The World Today for November 06, 2018
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NEED TO KNOW
No Place Like Home
Honduran President Juan Orlando Hernandez recently tweeted that he wanted to send officials to Guatemala to help Hondurans seeking to come home.
The irony was that Hernandez was arguably the reason the thousands of Hondurans in the migrant caravan now heading toward the United States fled their home in the first place.
Hernandez, a conservative, took office in 2014, nearly five years after a coup ousted leftist ex-President Manuel Zelaya. He decided to run for re-election in 2017, after a court ruling allowed him to get around the Honduran constitution’s ban on him serving a second term.
Irregularities, including allegations of voter fraud, marred that second election victory. When people protested, Hernandez cracked down with “indiscriminate and excessive use of force,” the Associated Press reported.
Government corruption and incompetence are deeply entrenched in Honduras. Hernandez appears to have done little to combat either.
Two-thirds of Hondurans live in poverty. The elites are doing well, though. In terms of income inequality, the country ranks as one of the worst in Latin America.
In 2015, the UN counted 60 murders per 100,000 people. Today, that rate has dropped to 43 per 100,000, but locals say heavy-handed police tactics account for the decline. The US murder rate last year was 5.4 per 100,000 people, according to FBI statistics.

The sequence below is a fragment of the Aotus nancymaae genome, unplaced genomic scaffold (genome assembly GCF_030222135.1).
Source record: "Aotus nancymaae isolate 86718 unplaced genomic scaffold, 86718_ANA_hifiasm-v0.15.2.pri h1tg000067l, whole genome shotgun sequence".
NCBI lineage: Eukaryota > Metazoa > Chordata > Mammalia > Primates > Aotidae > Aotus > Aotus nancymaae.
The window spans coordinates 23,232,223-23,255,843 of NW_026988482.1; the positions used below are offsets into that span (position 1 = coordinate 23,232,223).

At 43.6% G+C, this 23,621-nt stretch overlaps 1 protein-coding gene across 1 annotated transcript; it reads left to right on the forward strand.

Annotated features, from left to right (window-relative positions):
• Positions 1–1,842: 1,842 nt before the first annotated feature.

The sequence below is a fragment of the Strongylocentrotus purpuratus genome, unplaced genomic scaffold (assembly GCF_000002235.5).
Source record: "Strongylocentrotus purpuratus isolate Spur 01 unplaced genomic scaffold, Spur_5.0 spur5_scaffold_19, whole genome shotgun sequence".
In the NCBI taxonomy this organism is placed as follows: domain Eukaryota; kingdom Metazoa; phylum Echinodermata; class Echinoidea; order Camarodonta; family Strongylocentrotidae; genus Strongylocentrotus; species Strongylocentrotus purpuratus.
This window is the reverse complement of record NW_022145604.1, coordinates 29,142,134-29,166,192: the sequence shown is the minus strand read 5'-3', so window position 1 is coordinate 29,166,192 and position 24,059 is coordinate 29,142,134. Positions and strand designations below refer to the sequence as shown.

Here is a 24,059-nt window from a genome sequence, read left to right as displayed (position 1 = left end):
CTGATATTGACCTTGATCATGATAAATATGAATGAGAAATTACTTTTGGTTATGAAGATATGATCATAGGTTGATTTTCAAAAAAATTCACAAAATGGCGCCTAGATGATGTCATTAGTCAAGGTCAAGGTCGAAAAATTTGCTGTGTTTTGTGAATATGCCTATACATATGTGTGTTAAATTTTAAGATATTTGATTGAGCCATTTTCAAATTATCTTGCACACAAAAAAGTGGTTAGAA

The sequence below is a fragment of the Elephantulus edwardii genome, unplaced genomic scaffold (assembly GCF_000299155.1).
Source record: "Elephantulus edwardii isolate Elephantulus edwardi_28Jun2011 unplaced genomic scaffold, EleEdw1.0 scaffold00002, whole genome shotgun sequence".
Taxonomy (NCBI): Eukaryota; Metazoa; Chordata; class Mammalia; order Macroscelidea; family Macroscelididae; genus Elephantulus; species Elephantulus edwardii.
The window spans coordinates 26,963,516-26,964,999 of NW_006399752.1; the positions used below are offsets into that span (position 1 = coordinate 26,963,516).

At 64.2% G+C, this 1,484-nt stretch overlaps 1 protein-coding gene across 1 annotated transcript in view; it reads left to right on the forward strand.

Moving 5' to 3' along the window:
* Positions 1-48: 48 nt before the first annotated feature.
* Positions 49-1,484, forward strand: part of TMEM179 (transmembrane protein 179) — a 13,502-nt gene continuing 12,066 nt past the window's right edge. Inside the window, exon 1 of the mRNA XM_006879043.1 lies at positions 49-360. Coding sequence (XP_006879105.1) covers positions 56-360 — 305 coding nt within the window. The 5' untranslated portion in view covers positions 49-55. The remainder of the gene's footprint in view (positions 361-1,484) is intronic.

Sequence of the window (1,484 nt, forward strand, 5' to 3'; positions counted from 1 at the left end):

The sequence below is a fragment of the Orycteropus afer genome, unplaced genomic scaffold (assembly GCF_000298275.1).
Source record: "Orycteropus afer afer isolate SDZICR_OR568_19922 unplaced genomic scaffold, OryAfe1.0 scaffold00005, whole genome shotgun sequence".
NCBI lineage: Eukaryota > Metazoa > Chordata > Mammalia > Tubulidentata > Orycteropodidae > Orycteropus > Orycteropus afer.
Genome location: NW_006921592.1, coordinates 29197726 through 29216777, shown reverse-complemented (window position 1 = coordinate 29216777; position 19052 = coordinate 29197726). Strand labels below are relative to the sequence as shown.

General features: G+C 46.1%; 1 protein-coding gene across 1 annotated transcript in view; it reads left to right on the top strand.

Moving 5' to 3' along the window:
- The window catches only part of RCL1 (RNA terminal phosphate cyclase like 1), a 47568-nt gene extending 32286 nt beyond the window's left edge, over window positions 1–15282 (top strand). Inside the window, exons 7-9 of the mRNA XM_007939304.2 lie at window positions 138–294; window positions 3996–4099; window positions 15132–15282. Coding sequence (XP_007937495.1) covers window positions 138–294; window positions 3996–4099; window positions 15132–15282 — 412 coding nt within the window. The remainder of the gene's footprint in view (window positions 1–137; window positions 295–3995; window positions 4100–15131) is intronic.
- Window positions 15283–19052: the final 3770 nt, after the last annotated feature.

“Unemployment, danger and violence pushing Hondurans to flee to US,” read the Agence France-Presse headline.
The kicker is that the US is arguably helping Hernandez.
US involvement in Honduras goes back to the early 20th century, when American fruit companies effectively colonized the country, Vassar College geographer Joseph Nevins wrote in the Conversation.
Describing the president as an “impeccably coiffed Latin American politician straight out of central casting,” VICE noted that today Hernandez’s tough-on-crime approach is popular among American leaders. The US has funneled more than $70 million in security assistance to Honduras since Hernandez took office.
Some US lawmakers have asked President Donald Trump to intervene, the Guardian reported.
“By supporting the corrupt and repressive regime of Juan Orlando Hernández, the US is tacitly approving state-sanctioned violence and the complete disregard for worker rights, indigenous rights, and individual freedoms,” Representative Jan Schakowsky, an Illinois Democrat, said in a statement.